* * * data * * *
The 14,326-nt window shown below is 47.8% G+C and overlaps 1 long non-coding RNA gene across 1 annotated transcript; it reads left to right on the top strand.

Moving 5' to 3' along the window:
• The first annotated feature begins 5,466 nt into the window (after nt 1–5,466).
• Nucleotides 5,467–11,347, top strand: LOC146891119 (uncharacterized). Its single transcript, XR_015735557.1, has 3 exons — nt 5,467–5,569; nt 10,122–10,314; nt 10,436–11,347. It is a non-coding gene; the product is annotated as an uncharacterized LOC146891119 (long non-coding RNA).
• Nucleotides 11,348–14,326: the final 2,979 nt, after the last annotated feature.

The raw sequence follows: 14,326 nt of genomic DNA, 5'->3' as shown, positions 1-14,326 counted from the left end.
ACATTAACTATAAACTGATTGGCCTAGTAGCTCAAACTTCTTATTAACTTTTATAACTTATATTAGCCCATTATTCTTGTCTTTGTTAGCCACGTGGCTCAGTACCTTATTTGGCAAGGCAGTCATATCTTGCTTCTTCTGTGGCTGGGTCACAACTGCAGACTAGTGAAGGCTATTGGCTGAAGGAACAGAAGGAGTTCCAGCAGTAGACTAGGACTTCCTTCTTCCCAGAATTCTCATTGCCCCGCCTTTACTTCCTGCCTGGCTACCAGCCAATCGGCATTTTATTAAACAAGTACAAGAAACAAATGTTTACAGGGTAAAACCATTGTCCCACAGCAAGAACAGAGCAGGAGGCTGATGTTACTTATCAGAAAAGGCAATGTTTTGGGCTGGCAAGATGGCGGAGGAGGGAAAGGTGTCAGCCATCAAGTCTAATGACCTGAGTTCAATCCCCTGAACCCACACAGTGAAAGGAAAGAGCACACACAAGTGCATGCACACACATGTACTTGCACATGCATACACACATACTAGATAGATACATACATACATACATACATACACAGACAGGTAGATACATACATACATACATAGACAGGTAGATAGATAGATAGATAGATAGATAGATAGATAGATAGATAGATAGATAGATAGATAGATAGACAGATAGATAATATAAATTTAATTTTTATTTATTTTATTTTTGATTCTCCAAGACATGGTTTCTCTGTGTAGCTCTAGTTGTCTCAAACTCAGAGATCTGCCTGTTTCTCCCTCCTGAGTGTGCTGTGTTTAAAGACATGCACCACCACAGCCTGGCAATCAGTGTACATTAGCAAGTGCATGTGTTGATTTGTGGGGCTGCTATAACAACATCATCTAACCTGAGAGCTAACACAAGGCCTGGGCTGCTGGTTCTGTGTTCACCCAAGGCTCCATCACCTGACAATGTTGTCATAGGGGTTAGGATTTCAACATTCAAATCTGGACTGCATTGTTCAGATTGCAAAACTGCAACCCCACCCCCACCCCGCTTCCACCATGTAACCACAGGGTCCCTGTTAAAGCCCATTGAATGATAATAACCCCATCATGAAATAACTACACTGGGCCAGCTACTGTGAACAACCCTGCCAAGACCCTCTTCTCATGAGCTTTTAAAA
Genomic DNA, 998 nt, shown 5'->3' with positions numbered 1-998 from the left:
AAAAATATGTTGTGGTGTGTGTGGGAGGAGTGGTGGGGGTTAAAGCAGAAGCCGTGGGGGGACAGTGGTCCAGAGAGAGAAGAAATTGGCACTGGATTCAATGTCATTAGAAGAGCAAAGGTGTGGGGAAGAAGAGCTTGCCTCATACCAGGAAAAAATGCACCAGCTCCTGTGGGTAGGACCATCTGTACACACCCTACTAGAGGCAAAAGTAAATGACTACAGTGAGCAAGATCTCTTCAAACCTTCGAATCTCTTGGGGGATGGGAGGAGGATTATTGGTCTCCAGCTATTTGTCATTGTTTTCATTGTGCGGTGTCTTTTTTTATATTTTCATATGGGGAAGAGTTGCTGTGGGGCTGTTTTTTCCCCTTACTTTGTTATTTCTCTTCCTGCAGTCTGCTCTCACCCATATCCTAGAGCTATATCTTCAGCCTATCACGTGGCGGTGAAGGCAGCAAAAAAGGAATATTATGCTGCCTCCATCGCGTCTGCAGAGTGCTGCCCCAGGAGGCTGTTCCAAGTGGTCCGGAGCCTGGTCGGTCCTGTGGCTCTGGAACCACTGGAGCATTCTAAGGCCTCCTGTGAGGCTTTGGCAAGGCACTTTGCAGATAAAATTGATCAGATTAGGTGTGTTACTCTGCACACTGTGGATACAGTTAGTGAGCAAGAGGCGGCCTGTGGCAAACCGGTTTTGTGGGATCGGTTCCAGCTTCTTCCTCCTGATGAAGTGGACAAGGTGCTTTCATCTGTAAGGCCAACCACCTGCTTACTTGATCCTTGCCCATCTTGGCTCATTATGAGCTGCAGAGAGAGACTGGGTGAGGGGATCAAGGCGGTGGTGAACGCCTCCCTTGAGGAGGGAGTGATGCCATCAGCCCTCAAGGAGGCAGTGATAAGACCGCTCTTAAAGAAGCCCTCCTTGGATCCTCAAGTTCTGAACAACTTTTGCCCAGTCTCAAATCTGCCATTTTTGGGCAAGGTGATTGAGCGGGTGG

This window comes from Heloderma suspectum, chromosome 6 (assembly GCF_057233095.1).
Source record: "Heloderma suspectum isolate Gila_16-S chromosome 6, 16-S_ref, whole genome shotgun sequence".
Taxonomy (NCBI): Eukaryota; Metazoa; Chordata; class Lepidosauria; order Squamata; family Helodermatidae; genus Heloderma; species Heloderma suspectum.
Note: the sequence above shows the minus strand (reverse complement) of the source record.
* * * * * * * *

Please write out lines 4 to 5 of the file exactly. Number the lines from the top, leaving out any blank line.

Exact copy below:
• Nucleotides 5,467–11,347, top strand: LOC146891119 (uncharacterized). Its single transcript, XR_015735557.1, has 3 exons — nt 5,467–5,569; nt 10,122–10,314; nt 10,436–11,347. It is a non-coding gene; the product is annotated as an uncharacterized LOC146891119 (long non-coding RNA).
• Nucleotides 11,348–14,326: the final 2,979 nt, after the last annotated feature.